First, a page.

In acknowledgement of what BIPOC students and families face inside and outside local education systems, McKinleyville High School Principal Nic Collart recently circulated a letter sharing what the school is doing to understand and amend systemic racism.
“We understand that racism and its impact on our systems and institutions is not an issue specific to MHS, but we recognize our role in it and our responsibility to make change,” Collart wrote.
Specifically, Collart shared that the school is working to identify what needs to change in curricula, policy and procedures, as well as implementing staff training. The foundation of these plans was largely gleaned from listening sessions, Collart said, during which current and former BIPOC students and their families shared their experiences at MHS.
“Their sharing has both saddened and had a profound impact on me as both a member of our community as well as in my role as principal, for it is clear, from these listening sessions, that our school has not always provided a safe, nurturing and empowering environment for our BIPOC students, and this must change,” Collart wrote.
During a call with the Outpost, Collart specified that there have been times when BIPOC students haven’t felt supported by the school following a racist comment or action. “It may have been a specific incident, it may have been that something wasn’t addressed that needed to be addressed in the moment and instead it just kind of, you know, it was left hanging there,” he said. It’s come to his attention that there are “times where there are microaggressions that occur in a classroom that we don’t even notice,” Collart added. “The student feels the impact yet nothing is done.”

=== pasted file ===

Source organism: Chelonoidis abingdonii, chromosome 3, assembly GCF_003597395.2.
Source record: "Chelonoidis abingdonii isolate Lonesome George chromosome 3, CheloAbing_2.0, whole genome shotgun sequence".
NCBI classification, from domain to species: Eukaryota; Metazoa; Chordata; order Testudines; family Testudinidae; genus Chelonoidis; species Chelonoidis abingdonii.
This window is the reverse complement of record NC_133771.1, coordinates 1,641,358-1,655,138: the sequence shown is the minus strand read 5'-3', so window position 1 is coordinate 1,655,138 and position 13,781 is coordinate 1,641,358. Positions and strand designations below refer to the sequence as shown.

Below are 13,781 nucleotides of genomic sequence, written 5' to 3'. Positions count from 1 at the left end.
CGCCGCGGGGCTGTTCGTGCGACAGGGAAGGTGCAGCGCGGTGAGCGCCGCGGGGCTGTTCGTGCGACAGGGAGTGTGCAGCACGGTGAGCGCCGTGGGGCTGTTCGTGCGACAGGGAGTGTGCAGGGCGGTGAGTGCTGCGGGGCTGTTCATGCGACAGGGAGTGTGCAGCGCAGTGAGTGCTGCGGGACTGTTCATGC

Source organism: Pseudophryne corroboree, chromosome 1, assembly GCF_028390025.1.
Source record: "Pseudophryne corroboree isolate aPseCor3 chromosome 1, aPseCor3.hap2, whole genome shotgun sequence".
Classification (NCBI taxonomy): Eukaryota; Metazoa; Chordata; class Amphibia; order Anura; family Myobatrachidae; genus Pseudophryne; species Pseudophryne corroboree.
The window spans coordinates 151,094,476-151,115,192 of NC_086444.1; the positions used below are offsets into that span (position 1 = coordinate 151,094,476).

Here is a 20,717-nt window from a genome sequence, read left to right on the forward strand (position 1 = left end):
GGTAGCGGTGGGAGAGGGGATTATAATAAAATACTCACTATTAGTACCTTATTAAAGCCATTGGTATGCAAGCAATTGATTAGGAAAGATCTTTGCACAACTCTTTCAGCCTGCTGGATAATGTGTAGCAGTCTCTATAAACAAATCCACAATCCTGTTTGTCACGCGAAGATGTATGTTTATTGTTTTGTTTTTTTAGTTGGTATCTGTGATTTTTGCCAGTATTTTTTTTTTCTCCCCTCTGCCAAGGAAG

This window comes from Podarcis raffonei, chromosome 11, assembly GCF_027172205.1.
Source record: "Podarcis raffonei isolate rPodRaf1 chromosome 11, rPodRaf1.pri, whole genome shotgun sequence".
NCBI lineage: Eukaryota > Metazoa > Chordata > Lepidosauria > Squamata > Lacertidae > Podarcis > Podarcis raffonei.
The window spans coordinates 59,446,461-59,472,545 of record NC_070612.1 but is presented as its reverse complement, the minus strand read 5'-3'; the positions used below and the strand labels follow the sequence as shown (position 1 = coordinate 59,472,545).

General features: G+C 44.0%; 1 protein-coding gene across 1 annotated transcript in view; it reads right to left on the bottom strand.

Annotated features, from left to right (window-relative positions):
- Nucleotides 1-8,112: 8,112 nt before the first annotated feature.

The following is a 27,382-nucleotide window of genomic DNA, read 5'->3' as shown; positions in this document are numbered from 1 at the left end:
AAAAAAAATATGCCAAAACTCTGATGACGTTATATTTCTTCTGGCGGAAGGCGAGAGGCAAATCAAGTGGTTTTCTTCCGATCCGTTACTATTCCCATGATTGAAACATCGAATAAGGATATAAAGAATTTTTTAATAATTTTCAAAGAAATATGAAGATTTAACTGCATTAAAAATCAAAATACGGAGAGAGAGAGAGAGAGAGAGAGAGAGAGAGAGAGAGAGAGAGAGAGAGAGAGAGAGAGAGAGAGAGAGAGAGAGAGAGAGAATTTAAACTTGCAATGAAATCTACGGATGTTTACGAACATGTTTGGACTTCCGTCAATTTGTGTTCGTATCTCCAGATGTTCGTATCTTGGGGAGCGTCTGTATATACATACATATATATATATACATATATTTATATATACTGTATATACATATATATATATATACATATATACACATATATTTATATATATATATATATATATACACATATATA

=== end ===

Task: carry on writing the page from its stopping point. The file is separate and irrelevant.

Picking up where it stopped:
The school is reevaluating or clarifying policies and procedures to improve the way MHS addresses instances like these, Collart said. “I think it’s making sure we understand what occurred, and then taking steps to hold the person accountable,” he said. Some incidents may lead to suspension. In terms of addressing microaggressions, “our goal is always going to be to follow up, work to make sure that we understand the impact on the victim, and then hold the person who perpetrated it accountable. And I think that then we can hopefully help both of them move forward.”
Another primary step highlighted by these listening sessions has been diversifying curriculum, Collart said. The school is working toward “making sure that all of our students, no matter their culture, their background, their ethnicity can see themselves in the books that we read, can be empowered by the lessons that we teach,” Collart said. “That’s something that we have as a long-term goal, is how do we find a process to really examine our curriculum with, with the lens of race and equity.”